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Data from: The importance of crown dimensions to improve tropical tree biomass estimates


Goodman, Rosa C.; Phillips, Oliver L.; Baker, Timothy R. (2013), Data from: The importance of crown dimensions to improve tropical tree biomass estimates, Dryad, Dataset,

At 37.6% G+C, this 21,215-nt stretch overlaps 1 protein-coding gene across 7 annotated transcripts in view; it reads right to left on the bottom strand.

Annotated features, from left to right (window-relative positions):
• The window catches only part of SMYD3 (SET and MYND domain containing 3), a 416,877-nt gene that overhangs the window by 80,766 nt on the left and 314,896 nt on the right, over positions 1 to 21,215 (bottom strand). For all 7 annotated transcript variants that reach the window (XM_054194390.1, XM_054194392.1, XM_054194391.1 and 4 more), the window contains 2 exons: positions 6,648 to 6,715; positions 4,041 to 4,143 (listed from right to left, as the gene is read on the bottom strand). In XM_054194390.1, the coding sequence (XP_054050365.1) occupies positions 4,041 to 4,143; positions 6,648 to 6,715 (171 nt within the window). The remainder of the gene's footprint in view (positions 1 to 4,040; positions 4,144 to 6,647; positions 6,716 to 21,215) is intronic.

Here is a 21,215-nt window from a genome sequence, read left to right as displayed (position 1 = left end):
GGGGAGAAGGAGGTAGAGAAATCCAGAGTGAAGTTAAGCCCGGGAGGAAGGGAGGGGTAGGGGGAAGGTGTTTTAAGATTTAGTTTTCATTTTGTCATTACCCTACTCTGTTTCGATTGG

Tropical forests play a vital role in the global carbon cycle, but the amount of carbon they contain and its spatial distribution remain uncertain. Recent studies suggest that once tree height is accounted for in biomass calculations, in addition to diameter and wood density, carbon stock estimates are reduced in many areas. However, it is possible that larger crown sizes might offset the reduction in biomass estimates in some forests where tree heights are lower because even comparatively short trees develop large, well-lit crowns in or above the forest canopy. While current allometric models and theory focus on diameter, wood density, and height, the influence of crown size and structure has not been well studied. To test the extent to which accounting for crown parameters can improve biomass estimates, we harvested and weighed 51 trees (11-169 cm diameter) in southwestern Amazonia where no direct biomass measurements have been made. The trees in our study had nearly half of total aboveground biomass in the branches (44 ± 2 %), demonstrating the importance of accounting for tree crowns. Consistent with our predictions, key pantropical equations that include height, but do not account for crown dimensions, underestimated the sum total biomass of all 51 trees by 11 to 14 %, primarily due to severe underestimates of many of the largest trees. In our models, including crown radius greatly improves performance and reduces error, especially for the largest trees. In addition, over the full dataset, crown radius marginally explained more variation in aboveground biomass (10.5 %) than height (6.0 %). Crown form is also important: trees with a monopodial architectural type are estimated to have 21-44 % less mass than trees with other growth patterns. Our analysis suggests that accounting for crown allometry would substantially improve the accuracy of tropical estimates of tree biomass and its distribution in primary and degraded forests.

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